lunes, mayo 02, 2011

Feliz Día Pachamama, Pale Blue Dot

Aunque las celebraciones y re memoranzas de este día deberían de ser parte de nuestra cotidianidad, comparto el mensaje hoy de una de las personas que más admiro, un científico extraordinario y divulgador carismático, el astrobiólogo Carl Sagan, quien logró acercar al público convencional a las maravillas del universo y el gusto por la investigación científica.

Transcribo las palabras que hace 20 años pronunció Sagan al contemplar la fotografía de la Tierra enviada por el Voyager 1 a más de 3,762,136,324 millas de aquí. Es una bella sinopsis de lo frágiles y poderosos que somos, de lo fugaz de nuestras vidas y de lo eterno de nuestra existencia, todo tan simple.

Este es el vídeo, y adjunto está la transcripción.

“Look again at that dot. That’s here. That’s home. That’s us. On it everyone you love, everyone you know, everyone you ever heard of, every human being who ever was, lived out their lives. The aggregate of our joy and suffering, thousands of confident religions, ideologies, and economic doctrines, every hunter and forager, every hero and coward, every creator and destroyer of civilization, every king and peasant, every young couple in love, every mother and father, hopeful child, inventor and explorer, every teacher of morals, every corrupt politician, every ‘superstar,’ every ‘supreme leader,’ every saint and sinner in the history of our species lived there — on a mote of dust suspended in a sunbeam.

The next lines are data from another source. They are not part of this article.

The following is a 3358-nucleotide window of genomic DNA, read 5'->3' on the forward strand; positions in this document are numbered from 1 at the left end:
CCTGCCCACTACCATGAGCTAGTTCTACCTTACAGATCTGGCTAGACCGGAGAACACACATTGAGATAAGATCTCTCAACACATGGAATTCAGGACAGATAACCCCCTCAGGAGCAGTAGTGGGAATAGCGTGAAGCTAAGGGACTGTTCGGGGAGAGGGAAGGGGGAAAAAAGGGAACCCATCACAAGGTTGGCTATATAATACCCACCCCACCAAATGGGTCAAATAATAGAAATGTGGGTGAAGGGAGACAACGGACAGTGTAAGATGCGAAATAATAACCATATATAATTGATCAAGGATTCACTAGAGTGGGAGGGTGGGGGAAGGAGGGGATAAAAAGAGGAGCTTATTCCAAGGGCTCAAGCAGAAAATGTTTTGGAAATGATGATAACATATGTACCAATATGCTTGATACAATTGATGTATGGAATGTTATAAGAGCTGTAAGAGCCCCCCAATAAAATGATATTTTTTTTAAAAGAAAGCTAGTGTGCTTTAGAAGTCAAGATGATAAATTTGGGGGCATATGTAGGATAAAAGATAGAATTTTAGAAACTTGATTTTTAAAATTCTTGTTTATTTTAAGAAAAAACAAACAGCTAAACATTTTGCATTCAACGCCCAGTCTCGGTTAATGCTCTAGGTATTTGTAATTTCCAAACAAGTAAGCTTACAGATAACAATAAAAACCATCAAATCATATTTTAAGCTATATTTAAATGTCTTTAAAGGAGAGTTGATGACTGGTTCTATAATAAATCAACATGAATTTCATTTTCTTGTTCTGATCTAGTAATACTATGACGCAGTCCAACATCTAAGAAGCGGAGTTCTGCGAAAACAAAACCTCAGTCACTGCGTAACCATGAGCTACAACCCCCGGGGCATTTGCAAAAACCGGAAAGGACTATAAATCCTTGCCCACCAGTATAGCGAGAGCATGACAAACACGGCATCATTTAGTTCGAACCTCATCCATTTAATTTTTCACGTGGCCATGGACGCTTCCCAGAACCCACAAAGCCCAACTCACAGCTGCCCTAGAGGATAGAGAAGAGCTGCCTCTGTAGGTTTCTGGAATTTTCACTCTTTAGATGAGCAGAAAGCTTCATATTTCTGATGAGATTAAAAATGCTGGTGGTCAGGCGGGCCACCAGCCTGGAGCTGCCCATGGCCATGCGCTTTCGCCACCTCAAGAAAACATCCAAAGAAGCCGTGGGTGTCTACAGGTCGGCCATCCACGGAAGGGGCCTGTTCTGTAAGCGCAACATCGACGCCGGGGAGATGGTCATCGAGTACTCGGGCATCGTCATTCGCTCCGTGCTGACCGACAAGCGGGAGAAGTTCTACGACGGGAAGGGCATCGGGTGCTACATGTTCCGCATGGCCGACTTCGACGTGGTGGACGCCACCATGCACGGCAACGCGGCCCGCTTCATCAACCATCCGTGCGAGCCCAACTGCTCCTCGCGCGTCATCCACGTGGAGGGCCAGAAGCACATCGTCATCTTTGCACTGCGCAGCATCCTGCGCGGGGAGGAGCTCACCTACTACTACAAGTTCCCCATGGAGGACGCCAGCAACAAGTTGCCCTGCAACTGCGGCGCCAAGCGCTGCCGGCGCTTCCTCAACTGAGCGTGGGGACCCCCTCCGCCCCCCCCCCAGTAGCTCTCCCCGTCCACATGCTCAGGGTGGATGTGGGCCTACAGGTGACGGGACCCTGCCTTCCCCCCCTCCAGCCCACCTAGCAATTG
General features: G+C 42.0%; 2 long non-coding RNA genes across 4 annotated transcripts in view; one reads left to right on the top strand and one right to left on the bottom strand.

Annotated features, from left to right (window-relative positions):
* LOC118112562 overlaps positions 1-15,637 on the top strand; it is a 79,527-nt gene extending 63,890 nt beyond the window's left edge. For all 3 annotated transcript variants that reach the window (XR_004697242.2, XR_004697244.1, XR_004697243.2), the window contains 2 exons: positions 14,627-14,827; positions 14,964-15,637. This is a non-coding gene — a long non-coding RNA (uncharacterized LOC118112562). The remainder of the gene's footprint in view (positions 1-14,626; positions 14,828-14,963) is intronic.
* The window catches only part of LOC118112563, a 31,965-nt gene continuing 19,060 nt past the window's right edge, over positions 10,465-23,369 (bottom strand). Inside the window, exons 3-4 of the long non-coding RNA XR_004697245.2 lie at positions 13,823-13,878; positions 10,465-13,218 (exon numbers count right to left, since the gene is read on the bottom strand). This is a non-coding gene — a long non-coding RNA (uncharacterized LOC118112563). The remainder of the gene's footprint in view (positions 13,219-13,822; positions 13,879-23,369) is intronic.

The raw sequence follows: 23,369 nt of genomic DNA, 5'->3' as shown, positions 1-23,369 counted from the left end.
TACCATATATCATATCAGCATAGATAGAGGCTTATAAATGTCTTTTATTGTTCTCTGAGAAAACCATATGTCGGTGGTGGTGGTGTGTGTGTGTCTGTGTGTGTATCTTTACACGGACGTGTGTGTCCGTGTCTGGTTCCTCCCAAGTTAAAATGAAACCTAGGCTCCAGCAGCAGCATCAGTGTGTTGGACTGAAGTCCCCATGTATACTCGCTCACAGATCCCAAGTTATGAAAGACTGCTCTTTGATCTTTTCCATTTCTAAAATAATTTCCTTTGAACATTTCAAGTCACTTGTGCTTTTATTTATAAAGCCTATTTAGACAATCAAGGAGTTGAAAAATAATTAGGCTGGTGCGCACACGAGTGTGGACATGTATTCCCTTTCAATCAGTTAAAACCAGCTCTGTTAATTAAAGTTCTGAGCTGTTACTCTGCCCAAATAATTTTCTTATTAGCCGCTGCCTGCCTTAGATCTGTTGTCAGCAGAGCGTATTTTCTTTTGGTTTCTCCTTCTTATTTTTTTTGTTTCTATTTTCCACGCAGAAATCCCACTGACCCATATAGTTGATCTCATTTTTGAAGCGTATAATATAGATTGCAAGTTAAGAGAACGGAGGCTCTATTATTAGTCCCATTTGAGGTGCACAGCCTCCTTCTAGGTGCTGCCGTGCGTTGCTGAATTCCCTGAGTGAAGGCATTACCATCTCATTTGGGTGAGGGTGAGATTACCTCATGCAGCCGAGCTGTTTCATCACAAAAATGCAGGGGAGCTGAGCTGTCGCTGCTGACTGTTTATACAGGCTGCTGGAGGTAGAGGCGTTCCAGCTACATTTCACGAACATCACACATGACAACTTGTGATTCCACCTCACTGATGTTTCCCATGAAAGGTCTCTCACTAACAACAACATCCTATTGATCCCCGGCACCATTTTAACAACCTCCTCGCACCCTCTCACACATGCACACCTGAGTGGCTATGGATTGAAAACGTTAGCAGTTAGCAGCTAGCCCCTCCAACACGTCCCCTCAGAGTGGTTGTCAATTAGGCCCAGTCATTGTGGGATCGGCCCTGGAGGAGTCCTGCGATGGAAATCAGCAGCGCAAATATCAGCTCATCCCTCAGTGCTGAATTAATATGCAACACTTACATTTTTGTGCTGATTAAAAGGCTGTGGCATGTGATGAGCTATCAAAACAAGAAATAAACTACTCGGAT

The Earth is a very small stage in a vast cosmic arena. Think of the rivers of blood spilled by all those generals and emperors so that, in glory and triumph, they could become the momentary masters of a fraction of a dot. Think of the endless cruelties visited by the inhabitants of one corner of this pixel on the scarcely distinguishable inhabitants of some other corner, how frequent their misunderstandings, how eager they are to kill one another, how fervent their hatreds.

Our posturings, our imagined self-importance, the delusion that we have some privileged position in the Universe, are challenged by this point of pale light. Our planet is a lonely speck in the great enveloping cosmic dark. In our obscurity, in all this vastness, there is no hint that help will come from elsewhere to save us from ourselves.

The Earth is the only world known so far to harbor life. There is nowhere else, at least in the near future, to which our species could migrate. Visit, yes. Settle, not yet. Like it or not, for the moment the Earth is where we make our stand.

It has been said that astronomy is a humbling and character-building experience. There is perhaps no better demonstration of the folly of human conceits than this distant image of our tiny world. To me, it underscores our responsibility to deal more kindly with one another, and to preserve and cherish the pale blue dot, the only home we’ve ever known.”

“For small creatures such as we the vastness is bearable only through love” Carl Sagan.

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